CROSS-REFERENCE TO RELATED APPLICATIONS

Not applicable

STATEMENT REGARDING FEDERALLY SPONSORED RESEARCH OR DEVELOPMENT

Not applicable.

THE NAMES OF THE PARTIES TO A JOINT RESEARCH AGREEMENT

Not applicable.

REFERENCE TO A SEQUENCE LISTING, A TABLE, OR A COMPUTER PROGRAM

Not applicable.

BACKGROUND OF THE INVENTION

1. Field of the Invention

The disclosure pertains to compositions and methods useful for controlling corrosion. In particular, the disclosure pertains to corrosion control compositions that do not include any phosphorus and methods of mitigating corrosion of metals in corrosive aqueous systems.

2. Description of the Related Art

Corrosion of metal surfaces in aqueous media has long been a problem for industries such as the oil and gas industry, food/beverage industry, wash/sanitizing industry, pulp and paper, power generation, manufacturing, and utilities. For example, it is well known that during the production of oil and gas several other corrosive components are present such as brines, organic acids, carbon dioxide, hydrogen sulfide, and microorganisms. These aggressive constituents can cause severe corrosion as evidenced by surface pitting, embrittlement, and general loss of metal. The metallic surfaces can be composed of high alloy steels including chrome steels, ferritic alloy steels, austenitic stainless steels, precipitation-hardened stainless steels, and high nickel content steels, copper, and carbon steels.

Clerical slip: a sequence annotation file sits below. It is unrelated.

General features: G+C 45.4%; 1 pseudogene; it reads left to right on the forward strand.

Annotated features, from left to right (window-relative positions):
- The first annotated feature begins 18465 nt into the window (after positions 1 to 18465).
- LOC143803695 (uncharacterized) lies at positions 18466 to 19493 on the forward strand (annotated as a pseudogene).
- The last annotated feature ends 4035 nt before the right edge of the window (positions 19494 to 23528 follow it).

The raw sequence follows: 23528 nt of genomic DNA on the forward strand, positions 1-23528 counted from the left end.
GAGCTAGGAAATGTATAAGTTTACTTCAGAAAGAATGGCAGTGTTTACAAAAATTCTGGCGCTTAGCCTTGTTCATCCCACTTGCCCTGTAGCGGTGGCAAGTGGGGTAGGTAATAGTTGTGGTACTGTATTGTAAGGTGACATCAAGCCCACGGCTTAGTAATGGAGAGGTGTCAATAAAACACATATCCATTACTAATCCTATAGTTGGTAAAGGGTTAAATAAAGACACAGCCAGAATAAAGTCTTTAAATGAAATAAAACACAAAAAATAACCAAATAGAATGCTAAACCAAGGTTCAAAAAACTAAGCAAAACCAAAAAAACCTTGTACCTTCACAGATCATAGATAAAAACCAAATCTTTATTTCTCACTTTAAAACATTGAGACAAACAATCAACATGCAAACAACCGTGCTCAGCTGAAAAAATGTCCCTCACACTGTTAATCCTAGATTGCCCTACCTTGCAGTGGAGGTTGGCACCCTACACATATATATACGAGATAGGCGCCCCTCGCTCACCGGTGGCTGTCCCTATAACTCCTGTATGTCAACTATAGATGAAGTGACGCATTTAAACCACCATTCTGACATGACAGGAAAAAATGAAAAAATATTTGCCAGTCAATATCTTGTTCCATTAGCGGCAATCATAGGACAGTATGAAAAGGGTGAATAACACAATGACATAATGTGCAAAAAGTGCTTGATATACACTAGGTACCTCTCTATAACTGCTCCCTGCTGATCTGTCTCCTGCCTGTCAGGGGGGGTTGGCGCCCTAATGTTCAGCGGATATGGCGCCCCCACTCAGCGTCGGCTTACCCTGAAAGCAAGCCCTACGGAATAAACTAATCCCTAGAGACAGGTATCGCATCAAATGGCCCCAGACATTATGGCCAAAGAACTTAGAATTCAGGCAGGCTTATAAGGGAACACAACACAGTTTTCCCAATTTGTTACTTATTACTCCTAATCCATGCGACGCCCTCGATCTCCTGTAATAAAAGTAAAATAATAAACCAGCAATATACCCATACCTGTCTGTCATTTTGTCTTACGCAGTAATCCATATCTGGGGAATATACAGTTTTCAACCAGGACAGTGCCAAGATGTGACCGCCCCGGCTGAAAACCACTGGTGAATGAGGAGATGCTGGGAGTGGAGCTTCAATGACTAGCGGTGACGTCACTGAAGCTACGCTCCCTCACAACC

In the food/beverage and wash/sanitizing industry, solutions such as sodium hypochlorite solutions are commonly used and are highly effective as bleaches and sanitizers for cleaning a variety of surfaces. However, sodium hypochlorite solutions are corrosive to many treated surfaces, in particular, metal surfaces become highly corroded.